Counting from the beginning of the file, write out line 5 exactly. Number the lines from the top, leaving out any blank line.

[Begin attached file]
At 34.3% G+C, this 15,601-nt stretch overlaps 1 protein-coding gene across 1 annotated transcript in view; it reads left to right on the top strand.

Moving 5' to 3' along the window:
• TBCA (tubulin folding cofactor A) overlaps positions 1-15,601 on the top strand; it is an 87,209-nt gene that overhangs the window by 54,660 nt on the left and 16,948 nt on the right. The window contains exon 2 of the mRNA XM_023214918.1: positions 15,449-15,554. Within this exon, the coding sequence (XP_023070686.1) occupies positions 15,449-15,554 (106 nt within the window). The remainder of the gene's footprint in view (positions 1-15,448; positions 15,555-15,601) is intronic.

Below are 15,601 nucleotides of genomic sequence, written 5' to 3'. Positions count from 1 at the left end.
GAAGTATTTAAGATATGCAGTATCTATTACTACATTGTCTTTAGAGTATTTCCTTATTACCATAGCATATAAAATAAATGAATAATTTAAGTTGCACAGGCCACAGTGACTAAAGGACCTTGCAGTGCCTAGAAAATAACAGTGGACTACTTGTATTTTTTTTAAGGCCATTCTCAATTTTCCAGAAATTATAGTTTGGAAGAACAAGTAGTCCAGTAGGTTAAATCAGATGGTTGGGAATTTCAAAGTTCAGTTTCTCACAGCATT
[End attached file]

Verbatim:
GAAGTATTTAAGATATGCAGTATCTATTACTACATTGTCTTTAGAGTATTTCCTTATTACCATAGCATATAAAATAAATGAATAATTTAAGTTGCACAGGCCACAGTGACTAAAGGACCTTGCAGTGCCTAGAAAATAACAGTGGACTACTTGTATTTTTTTTAAGGCCATTCTCAATTTTCCAGAAATTATAGTTTGGAAGAACAAGTAGTCCAGTAGGTTAAATCAGATGGTTGGGAATTTCAAAGTTCAGTTTCTCACAGCATT